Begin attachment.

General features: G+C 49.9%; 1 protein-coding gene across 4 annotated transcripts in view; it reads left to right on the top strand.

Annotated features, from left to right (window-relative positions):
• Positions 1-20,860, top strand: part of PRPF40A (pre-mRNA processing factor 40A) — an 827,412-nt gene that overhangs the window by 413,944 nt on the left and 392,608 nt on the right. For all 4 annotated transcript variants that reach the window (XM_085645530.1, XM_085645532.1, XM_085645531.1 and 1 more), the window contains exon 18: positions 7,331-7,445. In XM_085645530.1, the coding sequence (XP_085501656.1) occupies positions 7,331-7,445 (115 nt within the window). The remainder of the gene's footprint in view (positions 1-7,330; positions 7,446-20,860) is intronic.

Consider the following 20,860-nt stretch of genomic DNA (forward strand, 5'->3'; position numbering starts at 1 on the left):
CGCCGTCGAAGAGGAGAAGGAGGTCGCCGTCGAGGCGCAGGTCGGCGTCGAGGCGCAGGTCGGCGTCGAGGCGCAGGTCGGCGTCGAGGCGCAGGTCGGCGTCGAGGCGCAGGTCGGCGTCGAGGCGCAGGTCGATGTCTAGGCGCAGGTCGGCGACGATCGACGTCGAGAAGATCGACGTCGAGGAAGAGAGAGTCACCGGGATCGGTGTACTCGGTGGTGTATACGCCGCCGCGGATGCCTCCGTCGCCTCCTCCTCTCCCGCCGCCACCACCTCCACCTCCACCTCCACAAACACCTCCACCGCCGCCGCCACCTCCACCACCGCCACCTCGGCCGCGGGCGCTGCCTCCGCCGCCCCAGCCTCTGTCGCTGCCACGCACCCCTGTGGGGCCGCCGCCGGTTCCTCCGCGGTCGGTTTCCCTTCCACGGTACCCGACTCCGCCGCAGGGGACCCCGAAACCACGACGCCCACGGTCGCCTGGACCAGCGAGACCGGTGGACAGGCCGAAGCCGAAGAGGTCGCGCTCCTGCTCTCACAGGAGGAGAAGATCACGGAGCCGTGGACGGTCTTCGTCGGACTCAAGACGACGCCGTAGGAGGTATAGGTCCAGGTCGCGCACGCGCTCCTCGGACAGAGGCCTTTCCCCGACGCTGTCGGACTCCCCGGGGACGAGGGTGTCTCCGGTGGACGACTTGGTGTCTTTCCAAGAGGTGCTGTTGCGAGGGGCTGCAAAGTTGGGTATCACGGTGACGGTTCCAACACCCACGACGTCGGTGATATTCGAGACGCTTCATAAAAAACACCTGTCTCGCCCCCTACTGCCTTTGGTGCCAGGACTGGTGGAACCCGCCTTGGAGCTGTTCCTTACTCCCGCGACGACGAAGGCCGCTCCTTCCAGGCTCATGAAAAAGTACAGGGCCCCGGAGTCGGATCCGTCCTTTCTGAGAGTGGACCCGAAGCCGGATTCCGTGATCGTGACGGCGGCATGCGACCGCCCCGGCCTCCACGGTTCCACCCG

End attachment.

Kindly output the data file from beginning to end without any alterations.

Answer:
General features: G+C 49.9%; 1 protein-coding gene across 4 annotated transcripts in view; it reads left to right on the top strand.

Annotated features, from left to right (window-relative positions):
• Positions 1-20,860, top strand: part of PRPF40A (pre-mRNA processing factor 40A) — an 827,412-nt gene that overhangs the window by 413,944 nt on the left and 392,608 nt on the right. For all 4 annotated transcript variants that reach the window (XM_085645530.1, XM_085645532.1, XM_085645531.1 and 1 more), the window contains exon 18: positions 7,331-7,445. In XM_085645530.1, the coding sequence (XP_085501656.1) occupies positions 7,331-7,445 (115 nt within the window). The remainder of the gene's footprint in view (positions 1-7,330; positions 7,446-20,860) is intronic.

Consider the following 20,860-nt stretch of genomic DNA (forward strand, 5'->3'; position numbering starts at 1 on the left):
CGCCGTCGAAGAGGAGAAGGAGGTCGCCGTCGAGGCGCAGGTCGGCGTCGAGGCGCAGGTCGGCGTCGAGGCGCAGGTCGGCGTCGAGGCGCAGGTCGGCGTCGAGGCGCAGGTCGGCGTCGAGGCGCAGGTCGATGTCTAGGCGCAGGTCGGCGACGATCGACGTCGAGAAGATCGACGTCGAGGAAGAGAGAGTCACCGGGATCGGTGTACTCGGTGGTGTATACGCCGCCGCGGATGCCTCCGTCGCCTCCTCCTCTCCCGCCGCCACCACCTCCACCTCCACCTCCACAAACACCTCCACCGCCGCCGCCACCTCCACCACCGCCACCTCGGCCGCGGGCGCTGCCTCCGCCGCCCCAGCCTCTGTCGCTGCCACGCACCCCTGTGGGGCCGCCGCCGGTTCCTCCGCGGTCGGTTTCCCTTCCACGGTACCCGACTCCGCCGCAGGGGACCCCGAAACCACGACGCCCACGGTCGCCTGGACCAGCGAGACCGGTGGACAGGCCGAAGCCGAAGAGGTCGCGCTCCTGCTCTCACAGGAGGAGAAGATCACGGAGCCGTGGACGGTCTTCGTCGGACTCAAGACGACGCCGTAGGAGGTATAGGTCCAGGTCGCGCACGCGCTCCTCGGACAGAGGCCTTTCCCCGACGCTGTCGGACTCCCCGGGGACGAGGGTGTCTCCGGTGGACGACTTGGTGTCTTTCCAAGAGGTGCTGTTGCGAGGGGCTGCAAAGTTGGGTATCACGGTGACGGTTCCAACACCCACGACGTCGGTGATATTCGAGACGCTTCATAAAAAACACCTGTCTCGCCCCCTACTGCCTTTGGTGCCAGGACTGGTGGAACCCGCCTTGGAGCTGTTCCTTACTCCCGCGACGACGAAGGCCGCTCCTTCCAGGCTCATGAAAAAGTACAGGGCCCCGGAGTCGGATCCGTCCTTTCTGAGAGTGGACCCGAAGCCGGATTCCGTGATCGTGACGGCGGCATGCGACCGCCCCGGCCTCCACGGTTCCACCCG